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As you can see, both came with a small side salad of mixed leaves, red onion and what I suspect were peppers that came from a jar. It came with a sweet and sticky balsamic dressing. It was fine and complemented the food nicely. Now down to business. The Mammy comfortably won out on this occasion. The pork in her wrap was tender and seasoned (as opposed to smothered) with a BBQ sauce that was mild and tangy. The wrap also contained the right ratio of coleslaw to meat ie. More meat than slaw, but enough slaw so as to taste it.

My bap was grand. It was about what you’d expect. A floured bap,with shredded chicken, garlic mayo and spring onion. There was enough of it, it was tasty and it filled me. That is all.

We finished eating and paid. Here’s the proof of €5eachness:

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The Mammy headed back to work (along with pretty much everyone else in the place) and I was left to do a little research.

I got chatting to Alan behind the bar who was keen to tell me about the pub and its hopes and dreams. The Dark Horse is a member of a collection of pubs (of which there are nine), in Galway and Dublin. The pubs are operated by Galway Bay Breweries. Their aim is to turn people onto enjoyment of moderate amounts of craft beers, in place of binge drinking mass produced lagers and stouts. Alan told me that most of their pubs have pool tables and board games instead of TVs so as to encourage people to interact with one another.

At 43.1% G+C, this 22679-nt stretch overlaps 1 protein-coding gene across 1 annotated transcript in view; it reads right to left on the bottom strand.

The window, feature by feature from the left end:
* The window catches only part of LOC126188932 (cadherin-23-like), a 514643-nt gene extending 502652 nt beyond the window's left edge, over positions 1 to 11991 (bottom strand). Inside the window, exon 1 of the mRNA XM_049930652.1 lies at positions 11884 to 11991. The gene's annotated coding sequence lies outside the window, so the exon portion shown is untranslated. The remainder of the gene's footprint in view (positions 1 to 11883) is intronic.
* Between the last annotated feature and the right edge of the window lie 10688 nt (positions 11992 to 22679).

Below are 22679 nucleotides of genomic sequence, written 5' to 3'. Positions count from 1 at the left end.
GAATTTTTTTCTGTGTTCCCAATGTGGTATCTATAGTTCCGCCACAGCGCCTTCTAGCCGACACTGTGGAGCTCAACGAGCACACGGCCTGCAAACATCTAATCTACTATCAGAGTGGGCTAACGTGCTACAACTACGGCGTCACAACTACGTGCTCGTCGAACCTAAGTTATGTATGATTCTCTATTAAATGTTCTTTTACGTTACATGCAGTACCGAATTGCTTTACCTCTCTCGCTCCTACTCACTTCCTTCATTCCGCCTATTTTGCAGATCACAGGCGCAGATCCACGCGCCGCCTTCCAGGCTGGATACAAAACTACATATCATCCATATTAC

Being in rugby-mad Blackrock, The Dark Horse is an exception. They also serve Guinness and Heineken in order to draw in custom from those who prefer more mainstream tipples. The rest of the taps are filled with craft beers from around the world and those produced by the Galway Bay brewers themselves. Alan showed me a bottle of award winning ‘Two Hundred Fathoms’ stout (see pic) of which he had the only remaining case in Dublin. By his account it had been flying off the shelves. As you can see from the label, it’s 10% ABV. 10%!!! I can see why they’re trying to move people away from having a feed of pints when the beers are that strong!

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Anyway, Alan preaches the word of craft beers well, and he seemed fairly passionate about it, which certainly helps get the message across. I’d consider going back for the pulled pork wrap and a bottle of stout, as long as I didn’t have to operate any heavy machinery afterwards!